Opinion: Finding Meaning


Wisely Adapting in Midway

As your Indy traveling correspondent, the Beautiful Wife and I are in Midway, Utah, a mountain village high in the Wasatch Range of the Rocky Mountains. It’s a Lake Wobegone kind of place where the women are strong, the men wear Wranglers (not Levis), and the kids are all above average. Midway was settled by Swiss immigrant families back in the mid-1800s, including the Beautiful Wife’s great-grandfather, Johannes Huber.

Huber was a Renaissance man, a farmer who wrote poetry and hymns, started a choir and band, kept the town history, and was the Johnny Appleseed of the valley. His home and orchard, Huber Grove, is preserved in a state park. We live in the Beautiful Wife’s grandparent’s home, an 1890 Victorian cottage (not a Swiss lodge; the only architect was English).

The Beautiful Wife’s ancestors were farmers, growing apples, grains, potatoes and onions, crops suited to the short growing season. They kept cows and sold the extra milk and butter. The women kept a large kitchen garden, baked bread twice a week, gathered eggs from the chickens and fed leftovers to the hogs. The town was known for modest prosperity, abiding spirituality, and an over-the-top harvest celebration called, of course, Swiss Days. Swiss Days attracts over a 100,000 visitors to this tiny town with the biggest craft show west of the Missouri River, a parade, and much more.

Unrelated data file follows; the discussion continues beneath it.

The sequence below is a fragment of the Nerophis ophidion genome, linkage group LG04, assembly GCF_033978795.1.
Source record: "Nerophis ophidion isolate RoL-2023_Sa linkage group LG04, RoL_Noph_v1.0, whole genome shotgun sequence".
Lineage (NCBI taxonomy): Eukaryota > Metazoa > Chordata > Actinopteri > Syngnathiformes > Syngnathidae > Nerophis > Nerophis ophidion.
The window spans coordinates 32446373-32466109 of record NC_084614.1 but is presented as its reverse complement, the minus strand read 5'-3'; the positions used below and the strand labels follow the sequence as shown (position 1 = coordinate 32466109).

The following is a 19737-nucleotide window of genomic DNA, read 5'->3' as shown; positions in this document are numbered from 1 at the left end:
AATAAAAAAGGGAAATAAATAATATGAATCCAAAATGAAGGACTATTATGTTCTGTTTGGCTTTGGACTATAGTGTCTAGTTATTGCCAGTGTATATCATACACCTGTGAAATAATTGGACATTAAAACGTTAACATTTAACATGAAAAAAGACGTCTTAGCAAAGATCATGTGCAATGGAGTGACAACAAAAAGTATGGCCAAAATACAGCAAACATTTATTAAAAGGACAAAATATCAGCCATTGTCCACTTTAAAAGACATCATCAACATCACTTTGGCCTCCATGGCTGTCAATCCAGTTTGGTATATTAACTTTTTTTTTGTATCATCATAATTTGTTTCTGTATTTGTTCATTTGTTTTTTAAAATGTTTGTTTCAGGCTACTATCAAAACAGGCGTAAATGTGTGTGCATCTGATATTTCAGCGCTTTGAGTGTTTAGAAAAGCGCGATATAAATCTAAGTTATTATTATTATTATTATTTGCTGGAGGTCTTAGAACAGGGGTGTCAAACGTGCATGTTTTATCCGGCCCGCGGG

This idyllic town has been discovered; there are now more golf courses in the valley than dairy farms. The dairy business has gone big, you can’t compete with a 100 cows anymore. The Kohler family runs the last surviving dairy—the secret of their success is innovation. They automated the dairy and switched to making artisan cheeses. The Beautiful Wife and I recently toured the dairy. Feed and water are brought to the cows’ open stall by an automated system. An automated scraper and washer removes the waste. The cows are given control of when they are milked, done at a robotic station. When the cow is ready to be milked she ambles to the station where she is identified by her tag. A dose of special food is delivered to a feeding trough to entertain the cow while her udders are automatically cleaned and connected to a milking device. A computer monitors the quality and quantity of the milk. When the process is completed the cow returns to her stall. Cows were traditionally milked two times a day; it turns out they prefer three. Who knew?

The Kohler Creamery converts the milk to cheese products, including their Wasatch Back Jack, Swiss Girl, and a variety of Cheddars including Snake Creek Sharp (named after the creek that runs through town). Snake Creek got its name from the thousands of rattlesnakes discovered by the first settlers. The story of how the town got rid of the rattlesnakes is as entertaining as the legend of St. Patrick in Ireland, a subject for a future column. It’s all about wisely adapting to changing times. There’s meaning in that.

Skip fell in love with Laguna on a ‘50s surfing trip. He’s a student of Laguna history and the author of “Loving Laguna: A Local’s Guide to Laguna Beach”. Email: [email protected]

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